N. Korea launches rocket: Live Report
- Published: 12/12/2012 at 09:46 AM
- Online news:
This ends AFP's Live Report on the launch of a long-range rocket by North Korea, which came just days before the first anniversary of its former ruler's death and which caught many observers by surprise.
Screen grab from North Korean TV on December 12, shows a female announcer wearing a pink "hanbok", the traditional Korean national dress, reading a statement on the country's long-range rocket launch. North Korea successfully launched a long-range rocket on December 12 in defiance of UN sanctions threats over what Pyongyang's critics have condemned as a disguised ballistic missile test.
The launch provoked condemnation from the US and several of its regional allies and even China expressed concern at the successful launch by its wayward communist ally -- while also calling on all sides to avoid "stoking the flames".
An emergency session of the UN Security Council is planned for later, although North Korea has insisted the mission was not a banned intercontinental missile test but was designed to place a scientific satellite in orbit, and said it had achieved all its objectives.
A previous launch of the same Unha-3 rocket in April had ended in embarrassing failure, with the carrier exploding shortly after take-off.
Success this time carries profound security implications, marking a major advance in North Korea's ability to mate an intercontinental ballistic missile capability with its nuclear weapons programme.
06:09 GMT: North Korea, however, has no doubts about the launch.
"The successful launch ... is a ground-breaking event in developing the country's scientific technologies and economy by exercising our rights for the peaceful use of space," the Korean Central News Agency (KCNA) says.
"Our technicians and scientists successfully sent the.... satellite into orbit by holding the teachings of the great leader Kim Jong-Il in high esteem," it adds.
06:07 GMT: In Seoul my colleague Nam You-Sun says several shops and restaurants have their televisions tuned to the news, with some pedestrians stopping to listen to updates.
"The impression I got was that North Korea tried really hard to show something to the world -- where they have always miserably failed -- and finally succeeded. Good for them. But I still don't know what they are trying to achieve with this," said Katelyn Jun, a 23-year-old secretary.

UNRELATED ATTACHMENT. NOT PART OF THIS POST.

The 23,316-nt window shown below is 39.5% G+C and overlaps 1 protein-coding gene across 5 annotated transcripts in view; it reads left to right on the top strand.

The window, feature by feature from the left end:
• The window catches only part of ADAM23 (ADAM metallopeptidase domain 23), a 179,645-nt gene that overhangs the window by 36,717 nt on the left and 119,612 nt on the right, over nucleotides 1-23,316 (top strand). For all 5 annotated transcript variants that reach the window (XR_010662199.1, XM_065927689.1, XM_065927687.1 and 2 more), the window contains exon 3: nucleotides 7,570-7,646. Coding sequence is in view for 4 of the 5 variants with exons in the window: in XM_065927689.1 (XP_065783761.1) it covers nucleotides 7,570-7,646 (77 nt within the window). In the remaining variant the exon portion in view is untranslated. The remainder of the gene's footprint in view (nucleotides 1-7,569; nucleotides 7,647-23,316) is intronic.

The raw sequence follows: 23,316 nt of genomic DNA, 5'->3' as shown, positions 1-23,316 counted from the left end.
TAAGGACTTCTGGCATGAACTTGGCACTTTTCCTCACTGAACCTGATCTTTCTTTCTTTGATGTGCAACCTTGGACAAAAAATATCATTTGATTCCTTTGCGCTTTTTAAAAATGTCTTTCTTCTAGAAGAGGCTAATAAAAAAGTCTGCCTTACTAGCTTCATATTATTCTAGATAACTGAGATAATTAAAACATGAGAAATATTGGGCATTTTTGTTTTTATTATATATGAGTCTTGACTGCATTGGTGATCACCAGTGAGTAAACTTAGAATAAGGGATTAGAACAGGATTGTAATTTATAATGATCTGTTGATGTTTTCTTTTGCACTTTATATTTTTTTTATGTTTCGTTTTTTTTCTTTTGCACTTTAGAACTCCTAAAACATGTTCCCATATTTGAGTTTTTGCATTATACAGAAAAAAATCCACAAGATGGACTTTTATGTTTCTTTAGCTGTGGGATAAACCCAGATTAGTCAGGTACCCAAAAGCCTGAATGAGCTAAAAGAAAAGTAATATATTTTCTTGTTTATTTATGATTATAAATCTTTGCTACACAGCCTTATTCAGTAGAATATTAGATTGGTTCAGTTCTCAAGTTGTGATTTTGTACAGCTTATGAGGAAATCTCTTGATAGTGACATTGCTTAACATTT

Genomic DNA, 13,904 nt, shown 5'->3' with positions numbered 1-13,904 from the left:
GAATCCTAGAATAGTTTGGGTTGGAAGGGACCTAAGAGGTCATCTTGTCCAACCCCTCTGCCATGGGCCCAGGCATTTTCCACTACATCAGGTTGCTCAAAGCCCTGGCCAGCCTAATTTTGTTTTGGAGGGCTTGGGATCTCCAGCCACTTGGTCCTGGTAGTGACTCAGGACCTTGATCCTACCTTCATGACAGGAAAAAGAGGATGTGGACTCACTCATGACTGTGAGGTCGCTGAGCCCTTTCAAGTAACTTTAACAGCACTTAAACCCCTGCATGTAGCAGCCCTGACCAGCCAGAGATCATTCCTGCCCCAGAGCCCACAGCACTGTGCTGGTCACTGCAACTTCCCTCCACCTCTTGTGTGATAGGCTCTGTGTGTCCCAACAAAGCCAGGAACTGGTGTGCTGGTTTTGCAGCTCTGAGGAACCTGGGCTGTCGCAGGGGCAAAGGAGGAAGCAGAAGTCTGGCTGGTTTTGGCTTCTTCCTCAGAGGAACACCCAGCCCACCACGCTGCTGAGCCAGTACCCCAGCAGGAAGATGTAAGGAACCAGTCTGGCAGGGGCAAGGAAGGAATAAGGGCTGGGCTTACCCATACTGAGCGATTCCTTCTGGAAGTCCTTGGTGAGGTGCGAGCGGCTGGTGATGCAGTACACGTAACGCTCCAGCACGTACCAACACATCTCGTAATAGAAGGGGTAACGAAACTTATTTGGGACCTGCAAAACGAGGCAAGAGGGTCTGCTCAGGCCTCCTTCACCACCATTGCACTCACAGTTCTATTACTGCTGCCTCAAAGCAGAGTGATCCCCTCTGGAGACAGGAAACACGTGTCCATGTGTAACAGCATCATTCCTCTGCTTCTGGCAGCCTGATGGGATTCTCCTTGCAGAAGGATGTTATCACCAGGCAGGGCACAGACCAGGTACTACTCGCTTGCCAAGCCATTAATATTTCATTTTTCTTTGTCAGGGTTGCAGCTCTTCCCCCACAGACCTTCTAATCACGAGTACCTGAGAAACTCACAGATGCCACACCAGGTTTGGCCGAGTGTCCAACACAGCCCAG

"I suggest they focus on technology development that will benefit their people, not their military.'"
Lee Seung-Ho, 30, a businessman, agreed that people should come first.
"They (North Korea) just spent an enormous amount of money on one missile, and they deserve condemnation for spending money for propaganda purposes."
North Korea has suffered several severe famines in the past.
Oh Sang-Hwan, 28, businessman, was a bit more concerned.
"This is a threat to international security because it shows North Korea now has not only nuclear weapons but now also a missile. This shows the failure of the South Korean goverment's policies on North Korea -- of discontinuing talks and maintaining a hawkish position."
05:58 GMT: The tone on Twitter has darkened over the past hour as the significance of North Korea’s launch sinks in, with some users asking how Pyongyang was able to successfully place an object in orbit after a string of recent failures.
Others took to the micro blogging service to question the strength of sanctions against the North and speculate as to what had actually been sent into space.
“United Nations shown to be as useless as ever” read one tweet, while a user calling themselves MrCrackberry posted : “I imagine its probably been a pretty awkward night at The White House for Obama and team #northkorea
Kirsty_March wrote: North Korea having "an object" in orbit makes me feel a little panicky. Anyone consult the Mayans about this one?
CrisMarkos wrote: Congratulations to #NorthKorea for its totally pointless, wasteful rocket launch. Meanwhile, millions go hungry.
05:26 GMT:At the same time analysts are also warning that observers should not take for granted that North Korea is focused on missile technology.
Former Pentagon official Schoff says "it is still possible that North Korea has decided that they would rather have a rocket program or a space program than a long-range missile program. That may be optimistic, but it's certainly possible as they've jumped through hoops to show that they're in pursuit of a peaceful space program."